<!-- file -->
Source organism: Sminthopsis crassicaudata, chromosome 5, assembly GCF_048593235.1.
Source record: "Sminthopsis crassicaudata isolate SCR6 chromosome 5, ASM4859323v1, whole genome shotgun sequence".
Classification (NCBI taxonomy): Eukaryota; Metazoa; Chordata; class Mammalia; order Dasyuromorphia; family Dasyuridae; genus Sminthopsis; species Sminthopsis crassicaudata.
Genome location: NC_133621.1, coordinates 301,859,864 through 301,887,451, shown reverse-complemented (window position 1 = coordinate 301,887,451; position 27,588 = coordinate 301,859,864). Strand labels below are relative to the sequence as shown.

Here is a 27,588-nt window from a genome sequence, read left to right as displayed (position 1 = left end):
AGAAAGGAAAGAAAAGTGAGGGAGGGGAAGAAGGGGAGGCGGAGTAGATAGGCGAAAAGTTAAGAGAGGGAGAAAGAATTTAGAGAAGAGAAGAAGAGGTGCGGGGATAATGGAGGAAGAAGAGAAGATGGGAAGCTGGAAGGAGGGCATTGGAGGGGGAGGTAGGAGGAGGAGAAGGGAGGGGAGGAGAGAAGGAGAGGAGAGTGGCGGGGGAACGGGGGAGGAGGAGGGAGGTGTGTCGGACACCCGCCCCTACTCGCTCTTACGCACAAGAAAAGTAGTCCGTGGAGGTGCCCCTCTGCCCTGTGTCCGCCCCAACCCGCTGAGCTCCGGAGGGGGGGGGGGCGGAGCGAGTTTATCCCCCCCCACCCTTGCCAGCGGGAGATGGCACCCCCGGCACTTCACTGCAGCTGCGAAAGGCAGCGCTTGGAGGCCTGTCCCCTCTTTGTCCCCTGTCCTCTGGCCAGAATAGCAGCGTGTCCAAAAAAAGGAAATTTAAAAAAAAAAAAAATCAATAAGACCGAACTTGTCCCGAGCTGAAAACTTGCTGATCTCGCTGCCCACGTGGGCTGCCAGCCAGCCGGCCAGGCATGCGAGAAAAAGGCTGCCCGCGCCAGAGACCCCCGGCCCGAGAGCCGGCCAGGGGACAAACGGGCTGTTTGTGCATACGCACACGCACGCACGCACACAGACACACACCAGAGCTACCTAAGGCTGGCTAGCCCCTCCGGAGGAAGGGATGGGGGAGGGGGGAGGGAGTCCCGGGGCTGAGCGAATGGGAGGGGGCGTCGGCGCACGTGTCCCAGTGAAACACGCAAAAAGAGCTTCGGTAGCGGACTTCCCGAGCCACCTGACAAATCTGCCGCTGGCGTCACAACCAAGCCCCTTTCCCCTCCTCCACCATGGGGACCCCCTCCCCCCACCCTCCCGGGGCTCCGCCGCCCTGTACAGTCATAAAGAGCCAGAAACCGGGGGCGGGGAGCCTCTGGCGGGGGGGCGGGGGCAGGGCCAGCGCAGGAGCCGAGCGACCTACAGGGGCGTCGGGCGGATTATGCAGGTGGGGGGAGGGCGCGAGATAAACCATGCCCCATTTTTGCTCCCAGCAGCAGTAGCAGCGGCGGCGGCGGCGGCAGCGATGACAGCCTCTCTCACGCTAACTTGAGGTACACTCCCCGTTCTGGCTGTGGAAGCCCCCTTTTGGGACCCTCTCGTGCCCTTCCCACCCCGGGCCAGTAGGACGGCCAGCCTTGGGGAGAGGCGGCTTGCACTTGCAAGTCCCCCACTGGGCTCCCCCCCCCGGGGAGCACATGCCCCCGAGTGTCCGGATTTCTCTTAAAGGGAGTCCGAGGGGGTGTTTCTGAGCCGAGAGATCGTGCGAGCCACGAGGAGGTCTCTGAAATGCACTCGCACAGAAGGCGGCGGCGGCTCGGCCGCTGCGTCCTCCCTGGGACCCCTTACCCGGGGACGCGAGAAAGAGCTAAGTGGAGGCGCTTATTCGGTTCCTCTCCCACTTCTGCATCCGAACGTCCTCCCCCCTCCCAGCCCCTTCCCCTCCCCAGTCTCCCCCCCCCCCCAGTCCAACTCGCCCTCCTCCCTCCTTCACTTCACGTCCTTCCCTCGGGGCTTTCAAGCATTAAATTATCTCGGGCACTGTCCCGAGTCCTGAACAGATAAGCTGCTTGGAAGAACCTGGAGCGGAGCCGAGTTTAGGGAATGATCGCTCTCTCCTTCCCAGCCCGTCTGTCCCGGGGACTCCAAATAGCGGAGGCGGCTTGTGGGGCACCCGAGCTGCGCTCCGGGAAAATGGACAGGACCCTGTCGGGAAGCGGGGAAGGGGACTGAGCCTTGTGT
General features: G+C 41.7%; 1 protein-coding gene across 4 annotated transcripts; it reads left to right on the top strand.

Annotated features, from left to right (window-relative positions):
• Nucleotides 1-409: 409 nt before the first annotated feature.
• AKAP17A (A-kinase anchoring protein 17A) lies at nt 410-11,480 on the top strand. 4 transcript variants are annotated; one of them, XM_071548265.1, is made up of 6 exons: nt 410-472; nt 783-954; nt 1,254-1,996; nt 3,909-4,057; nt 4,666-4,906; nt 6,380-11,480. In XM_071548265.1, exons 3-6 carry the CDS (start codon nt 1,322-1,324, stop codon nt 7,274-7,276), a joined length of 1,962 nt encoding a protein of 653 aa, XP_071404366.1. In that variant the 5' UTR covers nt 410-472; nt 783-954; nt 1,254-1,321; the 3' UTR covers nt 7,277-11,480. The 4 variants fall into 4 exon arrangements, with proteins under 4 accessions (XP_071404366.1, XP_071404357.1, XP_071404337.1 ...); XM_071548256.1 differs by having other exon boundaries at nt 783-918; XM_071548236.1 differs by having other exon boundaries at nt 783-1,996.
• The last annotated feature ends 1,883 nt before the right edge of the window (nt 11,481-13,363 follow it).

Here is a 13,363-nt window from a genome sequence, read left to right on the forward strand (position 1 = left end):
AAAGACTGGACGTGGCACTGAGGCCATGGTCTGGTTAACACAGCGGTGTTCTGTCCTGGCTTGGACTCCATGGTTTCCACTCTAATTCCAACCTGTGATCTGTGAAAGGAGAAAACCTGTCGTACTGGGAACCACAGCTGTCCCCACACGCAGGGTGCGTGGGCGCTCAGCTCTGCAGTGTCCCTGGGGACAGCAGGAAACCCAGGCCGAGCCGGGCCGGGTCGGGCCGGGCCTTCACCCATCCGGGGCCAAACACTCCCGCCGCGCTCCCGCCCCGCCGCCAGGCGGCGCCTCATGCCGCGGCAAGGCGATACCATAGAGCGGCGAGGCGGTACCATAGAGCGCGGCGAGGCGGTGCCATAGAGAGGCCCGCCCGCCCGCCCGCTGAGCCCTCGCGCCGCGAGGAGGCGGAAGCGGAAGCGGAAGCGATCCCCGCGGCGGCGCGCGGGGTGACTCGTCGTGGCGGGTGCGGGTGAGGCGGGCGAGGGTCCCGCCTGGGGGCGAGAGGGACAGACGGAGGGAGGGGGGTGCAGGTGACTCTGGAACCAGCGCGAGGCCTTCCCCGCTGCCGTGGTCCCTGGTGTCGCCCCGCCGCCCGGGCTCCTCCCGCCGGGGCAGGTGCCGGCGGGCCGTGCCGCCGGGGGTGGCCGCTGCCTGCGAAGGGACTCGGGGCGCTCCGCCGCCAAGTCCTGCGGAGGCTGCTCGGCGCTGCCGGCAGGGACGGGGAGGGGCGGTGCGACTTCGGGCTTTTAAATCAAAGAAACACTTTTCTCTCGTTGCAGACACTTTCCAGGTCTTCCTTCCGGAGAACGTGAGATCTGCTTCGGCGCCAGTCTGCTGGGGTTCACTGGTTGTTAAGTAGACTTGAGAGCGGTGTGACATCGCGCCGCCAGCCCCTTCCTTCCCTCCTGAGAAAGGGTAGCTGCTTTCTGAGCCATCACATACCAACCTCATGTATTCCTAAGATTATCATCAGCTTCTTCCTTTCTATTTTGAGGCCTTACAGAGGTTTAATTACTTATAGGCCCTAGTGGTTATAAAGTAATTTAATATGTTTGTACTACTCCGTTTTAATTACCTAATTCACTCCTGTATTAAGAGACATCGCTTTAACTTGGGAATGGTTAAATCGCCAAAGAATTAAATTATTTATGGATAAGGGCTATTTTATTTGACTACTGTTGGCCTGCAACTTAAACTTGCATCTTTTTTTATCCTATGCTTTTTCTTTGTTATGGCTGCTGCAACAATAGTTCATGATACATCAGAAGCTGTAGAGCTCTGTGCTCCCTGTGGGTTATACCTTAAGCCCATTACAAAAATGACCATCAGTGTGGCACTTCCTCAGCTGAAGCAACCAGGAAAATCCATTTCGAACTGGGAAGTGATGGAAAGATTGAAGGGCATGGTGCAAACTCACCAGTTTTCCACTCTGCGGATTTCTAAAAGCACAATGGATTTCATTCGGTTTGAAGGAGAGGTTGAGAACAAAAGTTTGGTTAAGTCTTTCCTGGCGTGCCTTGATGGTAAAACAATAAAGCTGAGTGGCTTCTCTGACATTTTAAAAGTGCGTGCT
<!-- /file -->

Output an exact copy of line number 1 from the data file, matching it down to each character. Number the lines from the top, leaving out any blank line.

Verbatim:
Source organism: Sminthopsis crassicaudata, chromosome 5, assembly GCF_048593235.1.